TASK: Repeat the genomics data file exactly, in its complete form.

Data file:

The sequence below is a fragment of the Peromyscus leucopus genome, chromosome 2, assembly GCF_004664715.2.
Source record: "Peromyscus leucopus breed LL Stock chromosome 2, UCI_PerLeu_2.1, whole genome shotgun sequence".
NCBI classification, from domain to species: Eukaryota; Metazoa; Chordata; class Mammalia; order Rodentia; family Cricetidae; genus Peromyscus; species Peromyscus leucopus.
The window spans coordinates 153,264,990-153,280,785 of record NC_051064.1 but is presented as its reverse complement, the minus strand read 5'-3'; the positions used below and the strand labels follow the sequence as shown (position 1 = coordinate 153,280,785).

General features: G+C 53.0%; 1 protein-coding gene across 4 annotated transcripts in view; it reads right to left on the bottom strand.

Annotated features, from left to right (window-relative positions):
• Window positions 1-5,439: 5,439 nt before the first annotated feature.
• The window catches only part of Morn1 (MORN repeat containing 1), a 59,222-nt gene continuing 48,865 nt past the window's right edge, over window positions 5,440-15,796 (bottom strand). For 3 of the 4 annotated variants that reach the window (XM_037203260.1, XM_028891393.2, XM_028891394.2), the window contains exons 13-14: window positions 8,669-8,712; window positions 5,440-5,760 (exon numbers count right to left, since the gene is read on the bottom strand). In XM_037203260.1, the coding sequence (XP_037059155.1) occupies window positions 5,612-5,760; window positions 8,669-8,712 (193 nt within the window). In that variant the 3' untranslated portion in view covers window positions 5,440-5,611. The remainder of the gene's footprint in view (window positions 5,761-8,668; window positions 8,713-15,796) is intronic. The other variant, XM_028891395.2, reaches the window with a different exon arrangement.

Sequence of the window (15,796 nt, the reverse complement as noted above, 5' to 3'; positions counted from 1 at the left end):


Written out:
The sequence below is a fragment of the Peromyscus leucopus genome, chromosome 2, assembly GCF_004664715.2.
Source record: "Peromyscus leucopus breed LL Stock chromosome 2, UCI_PerLeu_2.1, whole genome shotgun sequence".
NCBI classification, from domain to species: Eukaryota; Metazoa; Chordata; class Mammalia; order Rodentia; family Cricetidae; genus Peromyscus; species Peromyscus leucopus.
The window spans coordinates 153,264,990-153,280,785 of record NC_051064.1 but is presented as its reverse complement, the minus strand read 5'-3'; the positions used below and the strand labels follow the sequence as shown (position 1 = coordinate 153,280,785).

General features: G+C 53.0%; 1 protein-coding gene across 4 annotated transcripts in view; it reads right to left on the bottom strand.

Annotated features, from left to right (window-relative positions):
• Window positions 1-5,439: 5,439 nt before the first annotated feature.
• The window catches only part of Morn1 (MORN repeat containing 1), a 59,222-nt gene continuing 48,865 nt past the window's right edge, over window positions 5,440-15,796 (bottom strand). For 3 of the 4 annotated variants that reach the window (XM_037203260.1, XM_028891393.2, XM_028891394.2), the window contains exons 13-14: window positions 8,669-8,712; window positions 5,440-5,760 (exon numbers count right to left, since the gene is read on the bottom strand). In XM_037203260.1, the coding sequence (XP_037059155.1) occupies window positions 5,612-5,760; window positions 8,669-8,712 (193 nt within the window). In that variant the 3' untranslated portion in view covers window positions 5,440-5,611. The remainder of the gene's footprint in view (window positions 5,761-8,668; window positions 8,713-15,796) is intronic. The other variant, XM_028891395.2, reaches the window with a different exon arrangement.

Sequence of the window (15,796 nt, the reverse complement as noted above, 5' to 3'; positions counted from 1 at the left end):